Despite how he comes across in the media, he’s normal. He jokes. He laughs. He’s actually funny. He’s got a great personality. He’s sarcastic. He’ll bust your chops. He’s just a normal guy. As weird as people want to make him out to be . . . the guy is smart. He’s just like a cool dude. I like Bill.
The thing I enjoyed most about playing for Bill was that he was a teacher. The man is so full of knowledge and understanding of the game and his players. He really gave us a lot of freedom. He wasn’t one of those coaches that hounded you all of the time. Now, he was tough on the rookies. But as far as the veteran players, he gave you a lot of freedom. With that freedom came a lot of responsibility. You had to know what to do and perform on a consistent basis.
If you don’t love football, then I think he’s very tough to play for. If you’re just along for the ride, he’s going to weed you out.
Rodney Harrison played safety for six seasons with the Patriots and won two Super Bowls with the team. He is now an analyst for NBC’s Football Night in America and host of Safety Blitz With Rodney Harrison on NBC Sports Radio.
— As told to Shira Springer (Interview has been edited and condensed.)
LESLEY VISSER on the Prep School Effect
I first met Bill Belichick in 1979, when he was an assistant with the New York Giants and I was the young (mostly terrified) NFL reporter for the Globe. Like so many blessings of my life, the late Globe sportswriter Will McDonough made it happen. Will would point out to me up-and-comers and other people I ought to know; he also gave me George Young, Bill Parcells, and Al Davis — three cornerstones of my love and knowledge for the game. (Taking the bus with John Madden would come much later.) On a cold day at Giants Stadium, Will pointed across the field and said, out of the side of his mouth, “That guy’s going to be good.” Wind whipping in my face, I crossed at the 50-yard line and introduced myself. Belichick, part of the legendary staff of Ray Perkins, the taskmaster who’d been with the Patriots, seemed surprised at my extended hand. We talked lacrosse — I had grown up on the Eastern Shore of Maryland, Belichick in Annapolis, where he loved all things Navy and lacrosse — and the conversation ended quickly.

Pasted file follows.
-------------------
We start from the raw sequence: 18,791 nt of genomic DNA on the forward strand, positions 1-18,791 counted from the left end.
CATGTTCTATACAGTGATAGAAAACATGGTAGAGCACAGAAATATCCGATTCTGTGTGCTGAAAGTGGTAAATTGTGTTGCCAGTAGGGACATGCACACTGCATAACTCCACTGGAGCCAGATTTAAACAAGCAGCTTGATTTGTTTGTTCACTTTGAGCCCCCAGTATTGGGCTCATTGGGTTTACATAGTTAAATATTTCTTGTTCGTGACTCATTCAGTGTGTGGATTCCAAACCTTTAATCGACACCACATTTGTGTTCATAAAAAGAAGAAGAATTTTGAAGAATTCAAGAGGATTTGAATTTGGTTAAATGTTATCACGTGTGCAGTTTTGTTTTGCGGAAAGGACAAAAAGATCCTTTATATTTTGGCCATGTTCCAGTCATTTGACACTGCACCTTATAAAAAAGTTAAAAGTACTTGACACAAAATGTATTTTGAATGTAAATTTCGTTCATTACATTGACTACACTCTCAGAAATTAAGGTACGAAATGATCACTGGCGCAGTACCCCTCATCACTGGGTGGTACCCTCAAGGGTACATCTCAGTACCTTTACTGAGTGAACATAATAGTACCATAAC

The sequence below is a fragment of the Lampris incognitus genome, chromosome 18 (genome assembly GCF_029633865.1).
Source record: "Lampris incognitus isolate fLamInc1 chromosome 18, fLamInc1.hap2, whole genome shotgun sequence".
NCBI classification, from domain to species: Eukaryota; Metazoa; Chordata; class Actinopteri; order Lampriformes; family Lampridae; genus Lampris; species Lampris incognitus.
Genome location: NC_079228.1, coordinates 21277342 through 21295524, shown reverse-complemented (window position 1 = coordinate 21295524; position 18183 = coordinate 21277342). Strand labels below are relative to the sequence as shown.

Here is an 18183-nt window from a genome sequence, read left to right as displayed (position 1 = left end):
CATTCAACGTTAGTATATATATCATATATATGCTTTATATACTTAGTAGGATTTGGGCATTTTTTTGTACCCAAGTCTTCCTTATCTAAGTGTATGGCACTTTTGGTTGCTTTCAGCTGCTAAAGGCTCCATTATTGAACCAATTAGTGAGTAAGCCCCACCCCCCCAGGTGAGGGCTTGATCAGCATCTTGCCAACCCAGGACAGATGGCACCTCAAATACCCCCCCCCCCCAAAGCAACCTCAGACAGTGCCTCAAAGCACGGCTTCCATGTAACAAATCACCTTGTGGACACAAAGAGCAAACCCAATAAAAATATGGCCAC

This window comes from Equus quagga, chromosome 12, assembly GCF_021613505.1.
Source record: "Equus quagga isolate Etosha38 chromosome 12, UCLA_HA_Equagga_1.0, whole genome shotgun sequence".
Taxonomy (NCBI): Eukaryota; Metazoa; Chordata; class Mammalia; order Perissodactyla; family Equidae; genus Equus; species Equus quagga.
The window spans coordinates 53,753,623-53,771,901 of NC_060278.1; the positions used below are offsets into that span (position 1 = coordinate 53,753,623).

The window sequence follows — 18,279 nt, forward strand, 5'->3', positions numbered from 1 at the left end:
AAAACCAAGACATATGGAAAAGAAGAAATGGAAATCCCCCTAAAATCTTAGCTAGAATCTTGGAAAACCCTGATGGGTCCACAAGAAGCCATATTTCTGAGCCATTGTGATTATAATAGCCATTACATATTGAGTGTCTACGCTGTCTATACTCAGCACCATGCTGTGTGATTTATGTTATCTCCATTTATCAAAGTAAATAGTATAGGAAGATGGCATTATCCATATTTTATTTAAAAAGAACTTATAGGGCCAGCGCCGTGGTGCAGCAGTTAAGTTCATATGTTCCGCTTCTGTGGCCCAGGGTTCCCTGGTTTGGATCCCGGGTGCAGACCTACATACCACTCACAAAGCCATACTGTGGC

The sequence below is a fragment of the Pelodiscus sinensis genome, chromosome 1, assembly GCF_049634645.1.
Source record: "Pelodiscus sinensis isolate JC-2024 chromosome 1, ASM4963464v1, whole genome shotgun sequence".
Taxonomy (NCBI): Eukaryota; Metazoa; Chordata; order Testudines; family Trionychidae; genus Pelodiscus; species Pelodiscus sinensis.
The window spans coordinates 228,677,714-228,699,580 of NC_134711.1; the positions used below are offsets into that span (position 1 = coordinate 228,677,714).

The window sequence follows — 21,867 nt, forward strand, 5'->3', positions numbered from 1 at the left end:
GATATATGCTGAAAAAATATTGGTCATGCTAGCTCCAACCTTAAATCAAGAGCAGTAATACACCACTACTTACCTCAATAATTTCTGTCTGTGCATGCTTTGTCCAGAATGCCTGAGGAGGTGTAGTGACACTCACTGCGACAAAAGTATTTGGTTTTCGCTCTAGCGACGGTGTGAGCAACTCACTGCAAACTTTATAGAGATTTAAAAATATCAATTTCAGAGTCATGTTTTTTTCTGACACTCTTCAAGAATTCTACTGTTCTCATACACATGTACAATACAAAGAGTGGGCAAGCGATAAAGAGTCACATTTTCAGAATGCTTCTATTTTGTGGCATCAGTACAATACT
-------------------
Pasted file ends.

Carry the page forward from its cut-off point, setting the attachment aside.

I’ve had many dealings with Bill over the last three decades — pregame, postgame, while producing features, during conversations. Sometimes he’s been great (once, when he was the head coach in Cleveland, he actually persuaded Andre Rison to meet me, on time, for an interview at the Rock and Roll Hall of Fame and Museum, where Rison’s girlfriend, rapper Lisa Lopes, had previously taken him). Sometimes he’s been brutal (oh, the dreaded halftime interview). The famed NFL general manager Ernie Accorsi, who hired 38-year-old Belichick as the head coach of the Browns in 1991, once said: “Almost better than anyone, Bill learned from his mistakes. He learned how to win Super Bowls.”
Have you ever had people whom you knew at one time, and now they’re remote to you? That’s how I feel about Bill Belichick. I don’t really know him anymore, but there were years when he would send me a personal Christmas card, signed in the lower right corner. I always flattered myself that I kind of understood him. At various times in my own upbringing, I had a private school education, from the Calvert School in Baltimore to Derby Academy in Hingham. There is a courtliness and a handshake that you learn very early, and I always thought that Belichick, a product of Phillips Academy, Andover, had that. Though it might seem unimaginable, I can promise you there was a time when Belichick wore a shirt (probably white) with a collar and a tie and didn’t mumble. He almost certainly said “Yes, sir” and “No, sir” to his teachers and looked them in the eye.
Maybe Belichick has always been socially awkward (one friend calls talking to him an “epic slog”), but I don’t think that’s the depth of what’s going on. Somewhere in there, I see prep school manners. Manners? Belichick? Am I crazy? But Belichick didn’t go to Andover so he could then play football at Alabama or LSU; he went there to get into a better school. Like Wesleyan. While at Andover, he made a lifelong friend in Ernie Adams, a guy with no ego who loved Latin, football, and naval history.
Bill Belichick might look like some boorish media-phobe, but underneath it, I think he’s a savvy prep school kid.